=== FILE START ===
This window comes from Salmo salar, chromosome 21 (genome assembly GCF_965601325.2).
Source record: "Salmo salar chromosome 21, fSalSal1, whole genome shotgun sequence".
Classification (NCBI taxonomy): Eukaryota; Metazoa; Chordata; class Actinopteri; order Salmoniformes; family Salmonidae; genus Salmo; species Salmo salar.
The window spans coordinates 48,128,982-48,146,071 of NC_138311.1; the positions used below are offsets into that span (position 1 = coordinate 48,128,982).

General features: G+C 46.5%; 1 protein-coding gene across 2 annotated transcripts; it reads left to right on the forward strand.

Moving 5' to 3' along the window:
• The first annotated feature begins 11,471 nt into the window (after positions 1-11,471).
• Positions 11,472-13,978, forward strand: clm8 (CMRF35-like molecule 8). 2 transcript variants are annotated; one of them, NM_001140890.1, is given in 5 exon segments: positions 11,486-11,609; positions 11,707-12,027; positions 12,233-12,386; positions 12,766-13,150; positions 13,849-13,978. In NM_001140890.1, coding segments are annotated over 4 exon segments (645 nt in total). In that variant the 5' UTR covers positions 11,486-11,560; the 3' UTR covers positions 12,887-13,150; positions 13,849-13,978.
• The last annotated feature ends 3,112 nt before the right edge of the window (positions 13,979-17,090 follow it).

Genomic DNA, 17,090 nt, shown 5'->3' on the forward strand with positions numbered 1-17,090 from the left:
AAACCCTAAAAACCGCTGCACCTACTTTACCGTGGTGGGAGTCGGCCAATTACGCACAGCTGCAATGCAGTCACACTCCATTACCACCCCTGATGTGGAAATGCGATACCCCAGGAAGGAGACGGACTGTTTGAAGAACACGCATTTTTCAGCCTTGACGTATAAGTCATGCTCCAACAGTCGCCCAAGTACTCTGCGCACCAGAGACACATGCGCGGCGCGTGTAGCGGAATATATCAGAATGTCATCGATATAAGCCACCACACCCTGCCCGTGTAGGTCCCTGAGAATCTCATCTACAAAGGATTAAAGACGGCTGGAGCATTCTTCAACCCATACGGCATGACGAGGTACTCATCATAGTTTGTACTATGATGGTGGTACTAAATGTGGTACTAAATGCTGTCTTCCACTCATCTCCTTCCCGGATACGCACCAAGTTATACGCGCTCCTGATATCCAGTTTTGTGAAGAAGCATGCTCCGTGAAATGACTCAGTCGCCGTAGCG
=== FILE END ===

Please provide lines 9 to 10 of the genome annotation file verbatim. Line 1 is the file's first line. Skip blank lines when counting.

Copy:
• The last annotated feature ends 3,112 nt before the right edge of the window (positions 13,979-17,090 follow it).

Genomic DNA, 17,090 nt, shown 5'->3' on the forward strand with positions numbered 1-17,090 from the left: